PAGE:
Showing posts from 2020

You are not normal

"You are not normal," she said. "You make it sound like an insult," he replied.

Lindsay Kemp's Alice

 I saw Lindsay Kemp's Mime Company production of "Alice" more than 20 years ago in Milano. One scene has remained in my memory all these years:  As usual a still photo (or even a video) cannot convey the atmosphere. But wouldn't it be wonderful to create something as strange and magic as that?   In reality, not on a screen.

Drawings 2020

    2020-01-27 - 2020   Cowgirl - 2020     Cowgirl , detail - 2020 Veteran - 2020 Veteran , detail 2020 La Sposa - 2020 La Sposa , detail - 2020   September 2020 - 2020 September 2020 , detail - 2020 Untitled - 2020      Jamie at Todi - 2020         La Castellana - 2020 La Castellana , detail - 2020 FC - 2020   ANQHNL - 2020     ANQHNL - 2020     Untitled - 2020      2020-12-01 - 2020 2020-12-01 , detail - 2020  2020-12-10 2020-12-10 , detail EC - 2020  2020-12-13 2020-12-18 2020-12-18 , detail Drawings from 2019 and earlier drawings          

The Comfort of Fog

I've always liked fog, it seems magical and mysterious. I went to school through fog, here's Rowan Crescent, Bigglewade, 1975... I was reminded of that photo when I looked out of my window here in Italy and saw... Ah. The Comfort of Fog.


I am reading The Claverings by Anthony Trollope. And a fine good read it is too, sex, money, class, families. Anyway , after a while I noticed the cover... ...which has nothing to do with the contents. The painting is by William Powell Frith and is called At The Opera . I'd noticed and not noticed the binoculars. Suddenly, knowing the title, I imagined the girl looking through them at the lit stage below her, viewing the heaving bosom of the fat heroine, and the heavy makeup around the eyes of the male lead. The title of the painting had done that much. And this coincides with a decision that I've made to no longer title my drawings and "art" works. (Not that I'm in the same league as Frith.) I have an idea that titles can destroy the effect of the image, suddenly it is "understood". The viewer can pass on to the next work. But At The Opera had opened up my brain to what was beyond the painting, suggested by the painting and title. So no hard and fast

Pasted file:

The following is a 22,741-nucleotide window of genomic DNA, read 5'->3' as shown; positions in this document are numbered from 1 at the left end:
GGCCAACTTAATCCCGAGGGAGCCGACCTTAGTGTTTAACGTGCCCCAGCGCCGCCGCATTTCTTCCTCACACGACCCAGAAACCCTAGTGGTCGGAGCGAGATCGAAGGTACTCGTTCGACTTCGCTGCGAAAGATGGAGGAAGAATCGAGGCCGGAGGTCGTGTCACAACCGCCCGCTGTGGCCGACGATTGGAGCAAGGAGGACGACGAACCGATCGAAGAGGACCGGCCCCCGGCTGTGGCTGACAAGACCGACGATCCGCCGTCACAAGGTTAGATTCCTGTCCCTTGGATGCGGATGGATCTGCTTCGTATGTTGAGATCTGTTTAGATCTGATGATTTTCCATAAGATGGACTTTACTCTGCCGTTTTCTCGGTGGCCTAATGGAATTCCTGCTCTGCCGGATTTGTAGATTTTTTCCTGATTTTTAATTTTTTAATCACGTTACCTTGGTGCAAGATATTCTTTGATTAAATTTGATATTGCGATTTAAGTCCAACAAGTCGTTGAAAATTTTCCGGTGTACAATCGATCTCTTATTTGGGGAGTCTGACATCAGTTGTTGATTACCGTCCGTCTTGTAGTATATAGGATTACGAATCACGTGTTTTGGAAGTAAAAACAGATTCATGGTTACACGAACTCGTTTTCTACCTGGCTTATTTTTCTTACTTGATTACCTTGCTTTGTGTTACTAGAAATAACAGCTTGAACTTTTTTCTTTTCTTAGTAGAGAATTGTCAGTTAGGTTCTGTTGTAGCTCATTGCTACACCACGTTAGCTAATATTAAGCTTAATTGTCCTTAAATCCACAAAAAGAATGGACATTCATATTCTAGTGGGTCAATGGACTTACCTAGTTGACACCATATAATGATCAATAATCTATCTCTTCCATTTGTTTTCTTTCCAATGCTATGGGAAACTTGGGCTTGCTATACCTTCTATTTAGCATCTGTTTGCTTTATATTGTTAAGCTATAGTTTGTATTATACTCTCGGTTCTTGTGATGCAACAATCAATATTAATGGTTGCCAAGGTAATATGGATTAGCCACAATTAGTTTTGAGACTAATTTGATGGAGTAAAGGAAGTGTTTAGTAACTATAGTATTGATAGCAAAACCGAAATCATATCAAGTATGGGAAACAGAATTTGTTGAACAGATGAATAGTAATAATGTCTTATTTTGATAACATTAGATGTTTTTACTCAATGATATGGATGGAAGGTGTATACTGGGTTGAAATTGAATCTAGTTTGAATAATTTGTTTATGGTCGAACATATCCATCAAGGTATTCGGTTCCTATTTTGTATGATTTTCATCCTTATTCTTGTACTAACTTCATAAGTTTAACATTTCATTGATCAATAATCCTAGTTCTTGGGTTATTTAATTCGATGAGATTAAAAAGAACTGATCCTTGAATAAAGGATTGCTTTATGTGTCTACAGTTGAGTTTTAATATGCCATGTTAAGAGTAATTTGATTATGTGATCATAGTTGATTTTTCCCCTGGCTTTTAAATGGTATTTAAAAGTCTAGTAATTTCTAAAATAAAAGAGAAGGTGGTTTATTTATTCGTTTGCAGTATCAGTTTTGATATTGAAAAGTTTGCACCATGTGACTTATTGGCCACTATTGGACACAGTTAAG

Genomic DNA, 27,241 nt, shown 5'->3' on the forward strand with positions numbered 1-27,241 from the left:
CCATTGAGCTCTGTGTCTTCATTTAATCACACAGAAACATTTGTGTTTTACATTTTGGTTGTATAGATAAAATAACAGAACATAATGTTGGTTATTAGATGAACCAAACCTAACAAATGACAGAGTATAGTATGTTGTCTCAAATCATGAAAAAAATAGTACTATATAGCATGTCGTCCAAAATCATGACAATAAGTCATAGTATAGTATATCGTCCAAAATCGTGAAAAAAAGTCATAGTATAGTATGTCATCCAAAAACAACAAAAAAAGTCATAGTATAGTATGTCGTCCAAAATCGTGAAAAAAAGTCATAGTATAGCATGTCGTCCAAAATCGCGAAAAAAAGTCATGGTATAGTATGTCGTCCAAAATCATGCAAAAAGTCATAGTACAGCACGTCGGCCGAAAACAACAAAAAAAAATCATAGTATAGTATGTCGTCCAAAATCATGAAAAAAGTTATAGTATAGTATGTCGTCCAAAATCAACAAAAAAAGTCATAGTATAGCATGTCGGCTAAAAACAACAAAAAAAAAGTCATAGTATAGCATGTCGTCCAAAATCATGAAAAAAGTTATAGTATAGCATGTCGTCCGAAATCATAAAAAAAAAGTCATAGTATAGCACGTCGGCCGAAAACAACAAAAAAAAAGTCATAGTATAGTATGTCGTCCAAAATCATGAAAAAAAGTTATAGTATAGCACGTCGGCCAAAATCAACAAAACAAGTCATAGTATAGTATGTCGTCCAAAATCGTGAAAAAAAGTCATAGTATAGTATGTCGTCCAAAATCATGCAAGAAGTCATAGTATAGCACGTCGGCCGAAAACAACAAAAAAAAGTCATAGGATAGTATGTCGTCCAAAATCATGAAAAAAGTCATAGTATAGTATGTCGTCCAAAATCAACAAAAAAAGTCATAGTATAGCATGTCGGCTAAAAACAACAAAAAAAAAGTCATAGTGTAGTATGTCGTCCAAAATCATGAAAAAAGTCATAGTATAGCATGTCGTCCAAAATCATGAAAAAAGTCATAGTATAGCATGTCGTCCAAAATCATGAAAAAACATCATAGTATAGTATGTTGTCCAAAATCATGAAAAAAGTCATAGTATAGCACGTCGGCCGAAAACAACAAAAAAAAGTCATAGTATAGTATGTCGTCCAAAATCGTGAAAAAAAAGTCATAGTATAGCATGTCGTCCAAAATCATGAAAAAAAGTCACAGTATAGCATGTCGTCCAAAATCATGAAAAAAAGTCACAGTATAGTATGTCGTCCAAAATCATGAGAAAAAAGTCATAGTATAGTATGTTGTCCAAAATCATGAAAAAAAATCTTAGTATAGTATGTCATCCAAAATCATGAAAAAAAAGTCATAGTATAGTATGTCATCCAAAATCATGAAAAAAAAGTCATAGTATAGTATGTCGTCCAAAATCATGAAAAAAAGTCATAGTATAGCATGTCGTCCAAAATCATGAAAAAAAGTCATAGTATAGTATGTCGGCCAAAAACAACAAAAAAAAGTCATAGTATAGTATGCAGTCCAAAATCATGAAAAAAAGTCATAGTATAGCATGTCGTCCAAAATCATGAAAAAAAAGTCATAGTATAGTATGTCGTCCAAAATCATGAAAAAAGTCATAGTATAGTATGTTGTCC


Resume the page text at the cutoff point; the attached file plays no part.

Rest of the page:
Alien Lizard Tongue

I had Covid, in my case nothing serious luckily, Covid-Light really. But the change in my sense of taste was amazing and unpleasant. I didn't lose my sense of taste, it was changed. I could still taste fruit and vegetables OK, but bread, pasta, pizza tasted like chopped up cardboard mixed with chopped up plastic. My wife made a pie for me, and I said "I can't eat that !" Beer and wine tasted odd too. It was as if someone had replaced my normal human tongue with an alien lizard tongue. The alien lizard tongue had been connected to my human brain, but/and clearly the wires did not match. At times it did not even feel like a taste, but some other sensation. Which got me wondering about how fragile our senses are. And what would be the result if a virus could affect our sense of vision or hearing or touch?  How limited is the spectrum of sensation we have, how little we know of the world "out there".  

Don't explain, don't apologise

For a project I have in mind for sometime in the future I was researching quotes from artists. And I came across this terrible terrible advice...   Luckily I turned to the greats and found... "Painting is a language which cannot be replaced by another language. I don't know what to say about what I paint, really." - Balthus "I refuse to confide and don’t like it when people write about art." - Balthus "Everything that is visible hides something that is invisible" - Rene Magritte "The purpose of art is mystery" - Rene Magritte  "For art to appear, we must disappear" -  Stephen Nachmanovitch "The artist must be void" - Balthus "Avoid tautology" - Geoff Dyer/John Berger (don’t’ describe a picture which is in front of you) "One must picture everything in the world as an enigma, and live in the world as if in a vast museum of strangeness" - Giorgio de Chirico "The artist performs only one part of the

For reasons beyond my control

For reasons beyond my control I have to stay in a single room for a couple of weeks. Yes with Netflix, but on a mobile phone, no TV. I'm too old to watch films and series on a mobile phone. I'm lucky and can work from this room, but I need my pauses. Oddly enough I've been saving up recordings of podcasts and radio programs for just this eventuality. I listened to BBC Radio comedies since I was a young boy I'd imagined my need for comedy it would occur in a hospital, but it hasn't, fortunately. So first I listened to On Mardle Fen by Nick Warburton.         It is a strange comedy/drama, but entertaining. Samuel, the old codger who has knowledge of the East Anglian fens, is the best character. Zofia, the foreigner working as a waitress, is the least convincing. Her language mistakes are unconvincing. But not enough to ruin the series. Next there was Ed Reardon's Week to fill the lonely hours: The adventures of an out of work writer, with his agent "Ping&quo